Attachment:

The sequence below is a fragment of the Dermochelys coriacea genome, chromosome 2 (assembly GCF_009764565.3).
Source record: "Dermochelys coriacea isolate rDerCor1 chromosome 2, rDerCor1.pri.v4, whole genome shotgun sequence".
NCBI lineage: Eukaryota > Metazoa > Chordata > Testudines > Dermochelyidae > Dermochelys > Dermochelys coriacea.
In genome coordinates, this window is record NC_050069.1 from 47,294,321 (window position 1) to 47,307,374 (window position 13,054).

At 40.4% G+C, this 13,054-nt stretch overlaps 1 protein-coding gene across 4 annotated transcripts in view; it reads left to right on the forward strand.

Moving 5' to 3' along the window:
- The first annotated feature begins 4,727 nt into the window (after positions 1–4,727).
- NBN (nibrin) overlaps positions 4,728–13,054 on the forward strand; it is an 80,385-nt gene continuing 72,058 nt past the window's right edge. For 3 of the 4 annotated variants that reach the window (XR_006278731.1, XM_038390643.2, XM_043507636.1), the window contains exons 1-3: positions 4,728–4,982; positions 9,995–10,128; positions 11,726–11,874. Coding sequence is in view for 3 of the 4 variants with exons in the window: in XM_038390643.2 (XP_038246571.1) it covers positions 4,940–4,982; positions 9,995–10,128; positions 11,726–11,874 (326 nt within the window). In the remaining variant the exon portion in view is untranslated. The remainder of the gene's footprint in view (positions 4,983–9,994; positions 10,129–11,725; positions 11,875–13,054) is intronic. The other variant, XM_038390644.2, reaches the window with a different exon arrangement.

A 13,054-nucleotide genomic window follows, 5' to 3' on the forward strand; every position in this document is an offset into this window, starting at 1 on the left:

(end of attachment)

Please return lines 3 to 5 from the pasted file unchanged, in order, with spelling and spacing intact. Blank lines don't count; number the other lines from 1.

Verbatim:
NCBI lineage: Eukaryota > Metazoa > Chordata > Testudines > Dermochelyidae > Dermochelys > Dermochelys coriacea.
In genome coordinates, this window is record NC_050069.1 from 47,294,321 (window position 1) to 47,307,374 (window position 13,054).

At 40.4% G+C, this 13,054-nt stretch overlaps 1 protein-coding gene across 4 annotated transcripts in view; it reads left to right on the forward strand.